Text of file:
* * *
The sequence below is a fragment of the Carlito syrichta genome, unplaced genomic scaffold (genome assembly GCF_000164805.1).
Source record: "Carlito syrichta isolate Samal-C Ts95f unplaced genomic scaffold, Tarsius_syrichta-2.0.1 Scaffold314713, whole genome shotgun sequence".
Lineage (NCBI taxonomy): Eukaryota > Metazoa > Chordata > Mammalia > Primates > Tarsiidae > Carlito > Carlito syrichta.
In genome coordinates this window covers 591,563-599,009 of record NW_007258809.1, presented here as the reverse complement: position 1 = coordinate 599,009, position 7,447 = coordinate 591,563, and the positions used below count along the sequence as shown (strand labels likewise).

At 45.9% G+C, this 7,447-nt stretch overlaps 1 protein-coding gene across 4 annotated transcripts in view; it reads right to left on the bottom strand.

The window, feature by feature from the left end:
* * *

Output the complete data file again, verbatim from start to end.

The sequence below is a fragment of the Carlito syrichta genome, unplaced genomic scaffold (genome assembly GCF_000164805.1).
Source record: "Carlito syrichta isolate Samal-C Ts95f unplaced genomic scaffold, Tarsius_syrichta-2.0.1 Scaffold314713, whole genome shotgun sequence".
Lineage (NCBI taxonomy): Eukaryota > Metazoa > Chordata > Mammalia > Primates > Tarsiidae > Carlito > Carlito syrichta.
In genome coordinates this window covers 591,563-599,009 of record NW_007258809.1, presented here as the reverse complement: position 1 = coordinate 599,009, position 7,447 = coordinate 591,563, and the positions used below count along the sequence as shown (strand labels likewise).

At 45.9% G+C, this 7,447-nt stretch overlaps 1 protein-coding gene across 4 annotated transcripts in view; it reads right to left on the bottom strand.

The window, feature by feature from the left end: